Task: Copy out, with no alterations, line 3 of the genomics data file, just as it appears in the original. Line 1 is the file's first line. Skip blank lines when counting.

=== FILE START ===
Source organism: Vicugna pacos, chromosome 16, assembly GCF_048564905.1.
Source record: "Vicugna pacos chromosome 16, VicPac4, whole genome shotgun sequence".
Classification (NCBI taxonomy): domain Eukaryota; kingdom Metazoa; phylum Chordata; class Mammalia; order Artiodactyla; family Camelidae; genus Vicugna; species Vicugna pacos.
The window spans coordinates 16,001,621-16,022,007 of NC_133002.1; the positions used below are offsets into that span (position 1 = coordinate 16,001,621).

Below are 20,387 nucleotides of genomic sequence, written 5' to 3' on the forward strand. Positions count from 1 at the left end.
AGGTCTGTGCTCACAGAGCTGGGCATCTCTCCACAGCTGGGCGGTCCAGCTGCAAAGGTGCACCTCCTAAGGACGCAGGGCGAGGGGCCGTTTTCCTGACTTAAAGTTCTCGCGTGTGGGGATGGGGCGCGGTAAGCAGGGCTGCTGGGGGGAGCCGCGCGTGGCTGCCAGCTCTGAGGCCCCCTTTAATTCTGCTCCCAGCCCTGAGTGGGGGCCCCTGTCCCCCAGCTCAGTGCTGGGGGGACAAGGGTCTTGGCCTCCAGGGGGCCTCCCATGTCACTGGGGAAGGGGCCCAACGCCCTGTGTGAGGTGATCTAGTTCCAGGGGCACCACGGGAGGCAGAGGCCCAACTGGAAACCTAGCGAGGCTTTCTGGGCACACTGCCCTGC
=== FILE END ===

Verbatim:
Classification (NCBI taxonomy): domain Eukaryota; kingdom Metazoa; phylum Chordata; class Mammalia; order Artiodactyla; family Camelidae; genus Vicugna; species Vicugna pacos.